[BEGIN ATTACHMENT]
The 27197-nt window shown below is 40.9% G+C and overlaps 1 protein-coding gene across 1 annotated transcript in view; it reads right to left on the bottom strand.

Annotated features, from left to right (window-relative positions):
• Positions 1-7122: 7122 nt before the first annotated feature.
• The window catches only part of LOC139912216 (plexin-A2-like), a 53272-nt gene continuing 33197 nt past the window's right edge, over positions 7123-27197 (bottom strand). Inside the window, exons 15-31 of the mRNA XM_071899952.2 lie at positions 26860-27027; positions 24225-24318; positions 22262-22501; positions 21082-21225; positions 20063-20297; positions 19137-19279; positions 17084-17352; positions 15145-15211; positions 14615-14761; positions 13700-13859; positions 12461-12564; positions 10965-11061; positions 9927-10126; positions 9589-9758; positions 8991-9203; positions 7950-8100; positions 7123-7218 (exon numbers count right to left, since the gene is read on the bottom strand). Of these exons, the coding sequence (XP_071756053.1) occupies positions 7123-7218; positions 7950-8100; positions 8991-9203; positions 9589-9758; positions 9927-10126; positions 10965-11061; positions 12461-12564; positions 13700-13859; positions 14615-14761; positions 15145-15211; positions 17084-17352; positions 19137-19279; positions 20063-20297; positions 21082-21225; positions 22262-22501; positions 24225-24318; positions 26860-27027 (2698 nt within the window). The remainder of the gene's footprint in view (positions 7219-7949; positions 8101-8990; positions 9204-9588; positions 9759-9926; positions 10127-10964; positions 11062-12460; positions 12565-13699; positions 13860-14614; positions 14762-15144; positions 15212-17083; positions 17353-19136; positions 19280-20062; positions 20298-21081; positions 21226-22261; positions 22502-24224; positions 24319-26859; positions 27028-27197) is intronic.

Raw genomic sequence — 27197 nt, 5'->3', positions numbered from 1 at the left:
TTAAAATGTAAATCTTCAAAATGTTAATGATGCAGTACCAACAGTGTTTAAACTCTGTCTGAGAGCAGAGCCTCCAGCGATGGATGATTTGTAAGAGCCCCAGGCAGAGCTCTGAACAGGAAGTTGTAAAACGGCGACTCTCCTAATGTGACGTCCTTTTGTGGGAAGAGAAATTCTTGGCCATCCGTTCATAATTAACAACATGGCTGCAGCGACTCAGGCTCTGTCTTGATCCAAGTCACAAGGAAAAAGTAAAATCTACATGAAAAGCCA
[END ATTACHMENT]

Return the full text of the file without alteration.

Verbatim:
The 27197-nt window shown below is 40.9% G+C and overlaps 1 protein-coding gene across 1 annotated transcript in view; it reads right to left on the bottom strand.

Annotated features, from left to right (window-relative positions):
• Positions 1-7122: 7122 nt before the first annotated feature.
• The window catches only part of LOC139912216 (plexin-A2-like), a 53272-nt gene continuing 33197 nt past the window's right edge, over positions 7123-27197 (bottom strand). Inside the window, exons 15-31 of the mRNA XM_071899952.2 lie at positions 26860-27027; positions 24225-24318; positions 22262-22501; positions 21082-21225; positions 20063-20297; positions 19137-19279; positions 17084-17352; positions 15145-15211; positions 14615-14761; positions 13700-13859; positions 12461-12564; positions 10965-11061; positions 9927-10126; positions 9589-9758; positions 8991-9203; positions 7950-8100; positions 7123-7218 (exon numbers count right to left, since the gene is read on the bottom strand). Of these exons, the coding sequence (XP_071756053.1) occupies positions 7123-7218; positions 7950-8100; positions 8991-9203; positions 9589-9758; positions 9927-10126; positions 10965-11061; positions 12461-12564; positions 13700-13859; positions 14615-14761; positions 15145-15211; positions 17084-17352; positions 19137-19279; positions 20063-20297; positions 21082-21225; positions 22262-22501; positions 24225-24318; positions 26860-27027 (2698 nt within the window). The remainder of the gene's footprint in view (positions 7219-7949; positions 8101-8990; positions 9204-9588; positions 9759-9926; positions 10127-10964; positions 11062-12460; positions 12565-13699; positions 13860-14614; positions 14762-15144; positions 15212-17083; positions 17353-19136; positions 19280-20062; positions 20298-21081; positions 21226-22261; positions 22502-24224; positions 24319-26859; positions 27028-27197) is intronic.

Raw genomic sequence — 27197 nt, 5'->3', positions numbered from 1 at the left:
TTAAAATGTAAATCTTCAAAATGTTAATGATGCAGTACCAACAGTGTTTAAACTCTGTCTGAGAGCAGAGCCTCCAGCGATGGATGATTTGTAAGAGCCCCAGGCAGAGCTCTGAACAGGAAGTTGTAAAACGGCGACTCTCCTAATGTGACGTCCTTTTGTGGGAAGAGAAATTCTTGGCCATCCGTTCATAATTAACAACATGGCTGCAGCGACTCAGGCTCTGTCTTGATCCAAGTCACAAGGAAAAAGTAAAATCTACATGAAAAGCCA